Plextor 40/12/40U USB 2.0 CD-RW Drive
By Joel Shore
don’t have much patience anymore. Just a few years ago, you couldn’t
burn your own CDs if you had a million dollars. Today, we don’t like
it if it takes more than five minutes.
Plextor to the rescue.
The 40/12/40U USB CD-RW drive is amazingly fast—if your computer is up
to the task. More about that in a minute.
You never heard of Plextor? Not to worry. The company has been around
for years, supplying CD drives direct to PC makers. But it’s only
within the last couple of years that the company decided to make a
splash in the retail market. So now you know.
Ok, let’s explain those numbers, 40/12/40. They indicate CD write speed, CD-RW
rewrite speed, and read speed. Ok, now we’ll explain that. . .
First-generation CD drives operated at a particular speed, whatever
that was. The actual speed isn’t important. But, the 40 (the first
one) in the Plextor’s model number means that this drive burns CDs 40
times faster than one of those antique first-generation units. Do you
really care? Nah. As long as it’s fast.
CD write. As we just said, the Plextor burns (writes) a
CD-Recordable disc (CD-R) at 40X speed. Remember, CD-R discs can be
written to only once.
CD-RW rewrite. A CD-Rewritable disc (CD-RW) can be written,
erased, and rewritten to over and over. That’s why blank CD-RW discs
cost more than CD-R discs. The Plextor does this 12 times faster (12X)
than older units. Why not 40X? Mainly because erase/rewrite is a much
more complex operation than just writing—just as
it would be if you were erasing and rewriting with a pencil on paper.
CD read. Sure, you’ve figured it out by now. The Plextor drive
reads discs at a 40X speed factor.
The “U” simply
indicates that this drive uses a USB connection. But you knew that.
This particular model is an external drive meant to sit beside your PC
or Macintosh. It has two cables. The first is the standard power cord.
The second is the USB cable that you use to connect the drive to your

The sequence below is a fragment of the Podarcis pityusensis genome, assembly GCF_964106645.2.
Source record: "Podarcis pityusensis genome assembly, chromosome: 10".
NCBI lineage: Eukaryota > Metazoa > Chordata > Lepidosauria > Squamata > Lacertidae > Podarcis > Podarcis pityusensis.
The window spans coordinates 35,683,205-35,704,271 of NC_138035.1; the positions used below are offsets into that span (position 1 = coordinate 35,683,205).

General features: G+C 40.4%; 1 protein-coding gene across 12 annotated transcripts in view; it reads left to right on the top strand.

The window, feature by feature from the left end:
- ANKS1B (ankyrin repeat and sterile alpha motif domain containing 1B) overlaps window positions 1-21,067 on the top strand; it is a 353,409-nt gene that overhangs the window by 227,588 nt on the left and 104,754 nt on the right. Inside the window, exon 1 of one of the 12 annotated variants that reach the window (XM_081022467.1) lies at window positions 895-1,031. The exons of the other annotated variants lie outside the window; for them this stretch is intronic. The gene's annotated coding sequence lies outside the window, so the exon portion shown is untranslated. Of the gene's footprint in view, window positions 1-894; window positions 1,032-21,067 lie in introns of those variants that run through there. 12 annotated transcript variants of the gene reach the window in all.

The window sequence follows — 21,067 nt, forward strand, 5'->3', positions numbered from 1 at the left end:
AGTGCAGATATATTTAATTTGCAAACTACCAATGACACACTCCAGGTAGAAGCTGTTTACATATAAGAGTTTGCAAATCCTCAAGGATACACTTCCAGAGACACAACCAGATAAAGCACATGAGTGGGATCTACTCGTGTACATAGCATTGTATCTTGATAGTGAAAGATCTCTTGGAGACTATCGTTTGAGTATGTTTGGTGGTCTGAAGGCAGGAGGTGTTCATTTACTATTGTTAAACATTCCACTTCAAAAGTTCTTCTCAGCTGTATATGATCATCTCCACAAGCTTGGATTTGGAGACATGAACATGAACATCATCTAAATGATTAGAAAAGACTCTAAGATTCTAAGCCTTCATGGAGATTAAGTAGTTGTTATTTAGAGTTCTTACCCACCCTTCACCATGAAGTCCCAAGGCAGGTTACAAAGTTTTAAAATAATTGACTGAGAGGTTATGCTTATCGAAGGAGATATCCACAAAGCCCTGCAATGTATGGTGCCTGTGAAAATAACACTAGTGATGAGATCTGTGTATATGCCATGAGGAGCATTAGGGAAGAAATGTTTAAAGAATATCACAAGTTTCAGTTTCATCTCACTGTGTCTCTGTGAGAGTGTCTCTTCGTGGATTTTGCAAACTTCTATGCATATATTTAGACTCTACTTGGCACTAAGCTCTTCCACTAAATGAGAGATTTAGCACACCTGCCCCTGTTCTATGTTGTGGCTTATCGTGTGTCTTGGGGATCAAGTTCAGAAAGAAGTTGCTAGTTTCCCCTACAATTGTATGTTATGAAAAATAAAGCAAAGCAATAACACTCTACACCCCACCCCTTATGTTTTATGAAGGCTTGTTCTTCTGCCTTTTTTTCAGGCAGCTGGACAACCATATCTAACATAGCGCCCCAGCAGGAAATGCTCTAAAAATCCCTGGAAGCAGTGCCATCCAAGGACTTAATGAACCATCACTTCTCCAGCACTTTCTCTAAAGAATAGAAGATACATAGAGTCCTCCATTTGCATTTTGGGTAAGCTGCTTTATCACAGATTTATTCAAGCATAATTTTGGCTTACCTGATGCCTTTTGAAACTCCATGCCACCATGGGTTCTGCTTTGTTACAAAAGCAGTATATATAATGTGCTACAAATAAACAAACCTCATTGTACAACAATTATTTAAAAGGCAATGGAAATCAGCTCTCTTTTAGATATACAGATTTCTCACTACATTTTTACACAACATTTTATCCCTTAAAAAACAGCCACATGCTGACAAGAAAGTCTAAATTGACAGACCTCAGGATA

computer. Plextor also offers this same drive in an internal-mount
configuration with an ATAPI connection instead of USB.
It’s all about USB 2.0. Ok, this is really important: The drive
records and reads at those previously mentioned blazing speeds only if
your computer is brought up to USB
2.0 compliance. Introduced in mid-2001, USB 2.0 offers raw data
speeds that are 40 times faster than the USB 1.1 ports which your
computer undoubtedly has.
Unfortunately, your computer isn’t labeled. But connect the Plextor
drive and Windows will give you a pop-up message telling you that
you’re attempting to connect a high-speed device to a low-speed port.
Not to worry, the drive will work fine, but it will run at USB 1.1
speeds—no faster as that old drive you’re probably replacing.
With a USB 1.1 controller you can expect results more on the order of
4/4/6 instead of 40/12/40.
There’s only one solution, and that’s to
upgrade your computer to USB 2.0. And if you’re in the market for
a new computer, confirm that its USB ports comply with the USB 2.0
standard. (One way to do that is to check for the very
“Hi-Speed” USB logo.)
We had previously upgraded our PC (read our
review of Belkin’s upgrade kit), so we knew that everything was
running Hi-Speed USB 2.0.
The Dave Matthews Test. There’s only one way to test a CD-RW,
and that’s to burn some CDs. The Dave Matthews Band happened to be
sitting on top of the pile. We had two identical PCs, one running USB
1.1 and the other upgraded to USB 2.0.
Test one: We put the CD in the Plextor drive and copied it to each
computer’s hard drive. That was a test of read speed.
Test two: We put a blank CD-R disc in the Plextor drive and burned a
CD from the copy of the album we had just saved to the hard drive.
That tested write speed.
Test three: We did the same writing test, but with two identical
rewritable CD-RW discs to which we had previously saved some files.
This was a test of adding to a disc instead of writing to a clean,
unused disc—the rewrite test.
The results were amazing.
On average, the Plextor did
everything roughly five times faster on the USB 2.0 PC than on the one
running the older, slower USB 1.1. Burning the CD, took a
little less than two minutes, compared to about 7. The CD-RW and read
tests yielded similar results. Oh, and being good law-abiding
citizens, we destroyed the discs we made, lest the
copyright cops swoop down and haul us away. Right.
No doubt about it, the Plextor lived up to its billing. It was
We liked the Plextor 40/12/40U external USB CD-RW drive, and you will,
too. But remember, you get the speed advantages this drive
offers after you upgrade your computer to USB
2.0. Go for the upgrade.<